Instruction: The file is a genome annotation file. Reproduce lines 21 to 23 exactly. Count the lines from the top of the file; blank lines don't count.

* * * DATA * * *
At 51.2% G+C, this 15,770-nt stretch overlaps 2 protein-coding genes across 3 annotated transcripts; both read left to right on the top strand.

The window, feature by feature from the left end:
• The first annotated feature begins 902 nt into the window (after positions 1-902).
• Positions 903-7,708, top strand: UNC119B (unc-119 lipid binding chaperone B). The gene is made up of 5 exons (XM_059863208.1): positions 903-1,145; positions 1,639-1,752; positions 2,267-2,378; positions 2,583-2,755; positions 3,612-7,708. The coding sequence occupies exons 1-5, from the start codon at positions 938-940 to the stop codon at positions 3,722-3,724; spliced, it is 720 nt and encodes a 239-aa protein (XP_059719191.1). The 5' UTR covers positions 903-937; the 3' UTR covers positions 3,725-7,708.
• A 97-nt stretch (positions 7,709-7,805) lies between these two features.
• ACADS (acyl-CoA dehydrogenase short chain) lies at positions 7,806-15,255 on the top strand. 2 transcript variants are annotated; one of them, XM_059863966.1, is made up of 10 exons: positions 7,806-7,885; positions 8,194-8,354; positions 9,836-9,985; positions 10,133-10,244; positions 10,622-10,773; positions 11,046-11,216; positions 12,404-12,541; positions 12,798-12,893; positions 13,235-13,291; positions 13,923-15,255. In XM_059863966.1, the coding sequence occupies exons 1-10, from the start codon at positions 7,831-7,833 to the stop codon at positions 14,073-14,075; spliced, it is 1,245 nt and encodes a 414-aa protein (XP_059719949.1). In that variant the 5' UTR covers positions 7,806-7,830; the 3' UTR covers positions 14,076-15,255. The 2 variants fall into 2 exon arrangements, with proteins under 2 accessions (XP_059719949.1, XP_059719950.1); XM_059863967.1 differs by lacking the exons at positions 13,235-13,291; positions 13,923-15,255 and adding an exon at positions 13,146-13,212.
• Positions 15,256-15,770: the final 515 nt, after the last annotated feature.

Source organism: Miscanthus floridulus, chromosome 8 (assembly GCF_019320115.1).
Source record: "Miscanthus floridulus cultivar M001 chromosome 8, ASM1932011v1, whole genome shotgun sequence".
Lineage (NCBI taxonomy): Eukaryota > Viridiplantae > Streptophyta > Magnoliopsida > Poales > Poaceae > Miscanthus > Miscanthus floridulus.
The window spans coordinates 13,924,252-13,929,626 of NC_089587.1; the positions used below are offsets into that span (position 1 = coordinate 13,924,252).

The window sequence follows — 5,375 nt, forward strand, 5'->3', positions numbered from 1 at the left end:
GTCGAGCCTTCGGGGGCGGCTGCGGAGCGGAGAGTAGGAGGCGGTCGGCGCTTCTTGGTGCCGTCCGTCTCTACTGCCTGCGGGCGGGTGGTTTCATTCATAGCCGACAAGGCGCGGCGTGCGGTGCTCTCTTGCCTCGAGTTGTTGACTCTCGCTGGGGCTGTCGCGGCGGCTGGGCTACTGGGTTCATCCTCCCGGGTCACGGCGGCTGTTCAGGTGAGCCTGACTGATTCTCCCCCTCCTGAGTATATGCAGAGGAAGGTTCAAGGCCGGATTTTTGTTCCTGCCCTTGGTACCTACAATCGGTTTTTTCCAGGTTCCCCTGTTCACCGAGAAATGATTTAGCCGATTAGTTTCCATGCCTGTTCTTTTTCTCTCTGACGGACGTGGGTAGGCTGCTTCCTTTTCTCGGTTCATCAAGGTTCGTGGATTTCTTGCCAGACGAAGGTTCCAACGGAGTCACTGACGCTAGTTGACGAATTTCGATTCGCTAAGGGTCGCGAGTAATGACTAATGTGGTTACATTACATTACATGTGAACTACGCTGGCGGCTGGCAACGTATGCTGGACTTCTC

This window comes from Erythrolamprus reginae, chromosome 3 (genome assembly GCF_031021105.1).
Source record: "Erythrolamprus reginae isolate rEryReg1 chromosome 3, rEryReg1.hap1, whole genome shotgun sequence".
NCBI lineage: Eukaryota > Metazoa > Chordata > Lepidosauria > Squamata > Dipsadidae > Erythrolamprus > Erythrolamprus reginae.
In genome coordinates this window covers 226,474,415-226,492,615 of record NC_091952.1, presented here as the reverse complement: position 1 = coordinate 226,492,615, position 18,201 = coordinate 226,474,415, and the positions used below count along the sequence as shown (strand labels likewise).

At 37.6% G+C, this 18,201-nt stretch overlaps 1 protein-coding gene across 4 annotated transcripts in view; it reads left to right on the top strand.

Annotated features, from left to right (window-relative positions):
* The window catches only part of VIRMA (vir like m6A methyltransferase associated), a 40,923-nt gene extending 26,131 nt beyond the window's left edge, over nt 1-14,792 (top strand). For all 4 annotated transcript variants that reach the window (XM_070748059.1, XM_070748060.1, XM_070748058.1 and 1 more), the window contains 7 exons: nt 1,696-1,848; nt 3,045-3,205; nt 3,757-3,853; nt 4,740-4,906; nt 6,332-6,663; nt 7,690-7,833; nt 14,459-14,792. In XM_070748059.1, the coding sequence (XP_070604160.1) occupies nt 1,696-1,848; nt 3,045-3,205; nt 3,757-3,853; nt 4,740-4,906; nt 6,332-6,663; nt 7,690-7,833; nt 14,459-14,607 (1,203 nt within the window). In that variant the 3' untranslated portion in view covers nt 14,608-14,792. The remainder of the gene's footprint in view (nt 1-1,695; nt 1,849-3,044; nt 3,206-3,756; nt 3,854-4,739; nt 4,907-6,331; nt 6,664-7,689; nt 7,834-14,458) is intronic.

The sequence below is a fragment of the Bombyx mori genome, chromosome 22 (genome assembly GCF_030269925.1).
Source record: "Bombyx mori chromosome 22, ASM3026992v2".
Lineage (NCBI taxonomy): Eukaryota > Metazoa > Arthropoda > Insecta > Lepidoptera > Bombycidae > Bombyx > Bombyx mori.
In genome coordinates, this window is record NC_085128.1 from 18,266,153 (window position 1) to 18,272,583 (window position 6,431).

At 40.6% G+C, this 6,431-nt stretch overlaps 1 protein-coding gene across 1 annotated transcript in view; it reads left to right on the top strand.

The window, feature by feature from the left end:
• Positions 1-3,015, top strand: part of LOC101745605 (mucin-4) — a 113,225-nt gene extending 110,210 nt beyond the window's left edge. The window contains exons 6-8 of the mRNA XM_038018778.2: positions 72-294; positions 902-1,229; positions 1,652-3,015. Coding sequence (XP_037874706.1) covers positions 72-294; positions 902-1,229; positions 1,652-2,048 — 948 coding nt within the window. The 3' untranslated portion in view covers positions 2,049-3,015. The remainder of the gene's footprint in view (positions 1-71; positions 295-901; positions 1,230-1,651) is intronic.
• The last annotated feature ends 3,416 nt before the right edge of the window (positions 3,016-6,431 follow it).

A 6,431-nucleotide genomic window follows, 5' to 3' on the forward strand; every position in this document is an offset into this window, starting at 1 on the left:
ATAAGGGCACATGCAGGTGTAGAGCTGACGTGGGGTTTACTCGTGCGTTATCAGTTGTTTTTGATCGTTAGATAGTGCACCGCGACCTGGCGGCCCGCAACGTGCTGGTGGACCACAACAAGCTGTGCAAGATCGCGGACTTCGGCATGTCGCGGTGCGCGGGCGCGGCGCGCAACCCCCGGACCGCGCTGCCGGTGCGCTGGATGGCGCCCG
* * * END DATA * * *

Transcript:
The sequence below is a fragment of the Bombyx mori genome, chromosome 22 (genome assembly GCF_030269925.1).
Source record: "Bombyx mori chromosome 22, ASM3026992v2".
Lineage (NCBI taxonomy): Eukaryota > Metazoa > Arthropoda > Insecta > Lepidoptera > Bombycidae > Bombyx > Bombyx mori.